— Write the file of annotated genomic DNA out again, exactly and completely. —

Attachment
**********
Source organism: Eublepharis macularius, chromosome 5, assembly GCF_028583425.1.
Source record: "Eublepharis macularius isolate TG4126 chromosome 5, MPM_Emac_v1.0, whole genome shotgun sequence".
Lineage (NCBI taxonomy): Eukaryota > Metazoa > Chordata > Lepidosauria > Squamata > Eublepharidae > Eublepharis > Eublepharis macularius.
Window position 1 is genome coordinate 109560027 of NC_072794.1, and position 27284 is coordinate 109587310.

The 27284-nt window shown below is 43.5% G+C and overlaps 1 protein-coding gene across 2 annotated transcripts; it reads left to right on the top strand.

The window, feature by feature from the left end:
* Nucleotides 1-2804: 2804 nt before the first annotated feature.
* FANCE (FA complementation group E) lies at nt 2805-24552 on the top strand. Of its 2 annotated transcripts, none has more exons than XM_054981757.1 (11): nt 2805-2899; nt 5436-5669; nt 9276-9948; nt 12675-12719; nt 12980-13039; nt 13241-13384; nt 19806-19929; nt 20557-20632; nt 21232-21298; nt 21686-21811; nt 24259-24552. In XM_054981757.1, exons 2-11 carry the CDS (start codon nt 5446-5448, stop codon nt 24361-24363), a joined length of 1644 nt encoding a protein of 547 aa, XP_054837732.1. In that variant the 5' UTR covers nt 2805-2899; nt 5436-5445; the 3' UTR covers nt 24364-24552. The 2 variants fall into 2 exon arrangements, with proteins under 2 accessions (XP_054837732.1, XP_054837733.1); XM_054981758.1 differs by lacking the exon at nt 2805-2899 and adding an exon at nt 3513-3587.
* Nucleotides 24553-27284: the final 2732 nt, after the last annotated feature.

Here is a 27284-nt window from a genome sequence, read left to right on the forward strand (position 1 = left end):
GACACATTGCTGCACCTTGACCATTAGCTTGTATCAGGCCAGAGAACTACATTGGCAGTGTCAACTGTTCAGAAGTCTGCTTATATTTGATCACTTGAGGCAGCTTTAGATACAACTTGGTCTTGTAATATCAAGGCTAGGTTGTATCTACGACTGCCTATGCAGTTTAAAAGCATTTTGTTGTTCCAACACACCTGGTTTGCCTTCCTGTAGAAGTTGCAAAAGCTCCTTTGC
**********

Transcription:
Source organism: Eublepharis macularius, chromosome 5, assembly GCF_028583425.1.
Source record: "Eublepharis macularius isolate TG4126 chromosome 5, MPM_Emac_v1.0, whole genome shotgun sequence".
Lineage (NCBI taxonomy): Eukaryota > Metazoa > Chordata > Lepidosauria > Squamata > Eublepharidae > Eublepharis > Eublepharis macularius.
Window position 1 is genome coordinate 109560027 of NC_072794.1, and position 27284 is coordinate 109587310.

The 27284-nt window shown below is 43.5% G+C and overlaps 1 protein-coding gene across 2 annotated transcripts; it reads left to right on the top strand.

The window, feature by feature from the left end:
* Nucleotides 1-2804: 2804 nt before the first annotated feature.
* FANCE (FA complementation group E) lies at nt 2805-24552 on the top strand. Of its 2 annotated transcripts, none has more exons than XM_054981757.1 (11): nt 2805-2899; nt 5436-5669; nt 9276-9948; nt 12675-12719; nt 12980-13039; nt 13241-13384; nt 19806-19929; nt 20557-20632; nt 21232-21298; nt 21686-21811; nt 24259-24552. In XM_054981757.1, exons 2-11 carry the CDS (start codon nt 5446-5448, stop codon nt 24361-24363), a joined length of 1644 nt encoding a protein of 547 aa, XP_054837732.1. In that variant the 5' UTR covers nt 2805-2899; nt 5436-5445; the 3' UTR covers nt 24364-24552. The 2 variants fall into 2 exon arrangements, with proteins under 2 accessions (XP_054837732.1, XP_054837733.1); XM_054981758.1 differs by lacking the exon at nt 2805-2899 and adding an exon at nt 3513-3587.
* Nucleotides 24553-27284: the final 2732 nt, after the last annotated feature.

Here is a 27284-nt window from a genome sequence, read left to right on the forward strand (position 1 = left end):
GACACATTGCTGCACCTTGACCATTAGCTTGTATCAGGCCAGAGAACTACATTGGCAGTGTCAACTGTTCAGAAGTCTGCTTATATTTGATCACTTGAGGCAGCTTTAGATACAACTTGGTCTTGTAATATCAAGGCTAGGTTGTATCTACGACTGCCTATGCAGTTTAAAAGCATTTTGTTGTTCCAACACACCTGGTTTGCCTTCCTGTAGAAGTTGCAAAAGCTCCTTTGC